Intentional preparation allowed me to harness my professional skills, expand my experience and qualifications as a landscape architect, and add value to my travels. By laying groundwork before departure and remaining engaged on the road, I’ve connected with relevant projects and opportunities, and as a bonus, I’ve leveraged my skills to offset traveling expenses. While my story is connected to landscape architecture, the concepts apply to careers across the spectrum: nursing, construction, sales, finance, writing, painting, teaching…you name it!
As you plan your career break, consider these eight tips for making career-related connections on the road. Continue…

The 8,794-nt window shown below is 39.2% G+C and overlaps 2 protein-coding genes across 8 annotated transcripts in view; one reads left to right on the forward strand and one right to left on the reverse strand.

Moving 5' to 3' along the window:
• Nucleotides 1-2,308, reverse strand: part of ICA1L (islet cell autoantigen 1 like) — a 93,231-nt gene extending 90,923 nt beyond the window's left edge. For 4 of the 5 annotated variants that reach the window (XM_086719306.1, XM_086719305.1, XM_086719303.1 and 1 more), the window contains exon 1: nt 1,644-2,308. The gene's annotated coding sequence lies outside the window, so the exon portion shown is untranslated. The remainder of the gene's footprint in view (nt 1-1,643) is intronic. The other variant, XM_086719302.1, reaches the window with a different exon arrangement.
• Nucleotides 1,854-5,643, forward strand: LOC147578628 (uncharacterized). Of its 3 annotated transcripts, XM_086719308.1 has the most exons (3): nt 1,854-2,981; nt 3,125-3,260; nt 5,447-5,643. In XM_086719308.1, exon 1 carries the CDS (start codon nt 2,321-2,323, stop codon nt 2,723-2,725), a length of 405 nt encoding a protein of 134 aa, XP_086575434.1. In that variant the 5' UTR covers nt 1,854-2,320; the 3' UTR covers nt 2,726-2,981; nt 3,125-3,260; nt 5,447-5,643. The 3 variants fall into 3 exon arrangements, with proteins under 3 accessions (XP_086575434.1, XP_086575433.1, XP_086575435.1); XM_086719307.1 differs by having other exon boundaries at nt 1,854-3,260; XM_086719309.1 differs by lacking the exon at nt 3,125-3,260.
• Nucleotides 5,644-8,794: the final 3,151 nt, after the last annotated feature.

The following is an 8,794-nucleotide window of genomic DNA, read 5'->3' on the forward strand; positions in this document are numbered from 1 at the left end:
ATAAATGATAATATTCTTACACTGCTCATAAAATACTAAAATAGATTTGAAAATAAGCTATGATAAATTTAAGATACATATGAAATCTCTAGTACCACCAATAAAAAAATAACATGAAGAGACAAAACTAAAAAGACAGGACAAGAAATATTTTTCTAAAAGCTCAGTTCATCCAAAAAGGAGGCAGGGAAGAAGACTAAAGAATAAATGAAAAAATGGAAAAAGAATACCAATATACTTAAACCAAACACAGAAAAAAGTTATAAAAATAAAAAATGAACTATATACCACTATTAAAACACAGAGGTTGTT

How to Make Processing Part of the Re-Entry Process
Cate Brubaker helps all kinds of travelers navigate intercultural, personal, and re-entry experiences in her work with TrekDek, SmallPlanetStudio.com, and the University of North Carolina-Chapel Hill.
You’re probably familiar with the terms re-entry and reverse culture shock. While some people sail through re-entry problem-free, most say they feel more lost upon returning home than they ever did abroad. This actually makes a lot of sense. When we go abroad we’re constantly in the “new.” We’re seeing new things, having new adventures, hearing new languages, trying new food, considering new perspectives.
It’s exhilarating. Euphoric. It’s why we travel!
Back home, we’re no longer in the “new.” Back home, we are the new. On one hand, we’re happy to be home with family and friends, speaking our native language, eating our favorite foods, and even sleeping in our own bed. But we also feel like something is a bit off. It’s not necessarily bad, just…off. Continue…
How to Accrue Frequent Flier Miles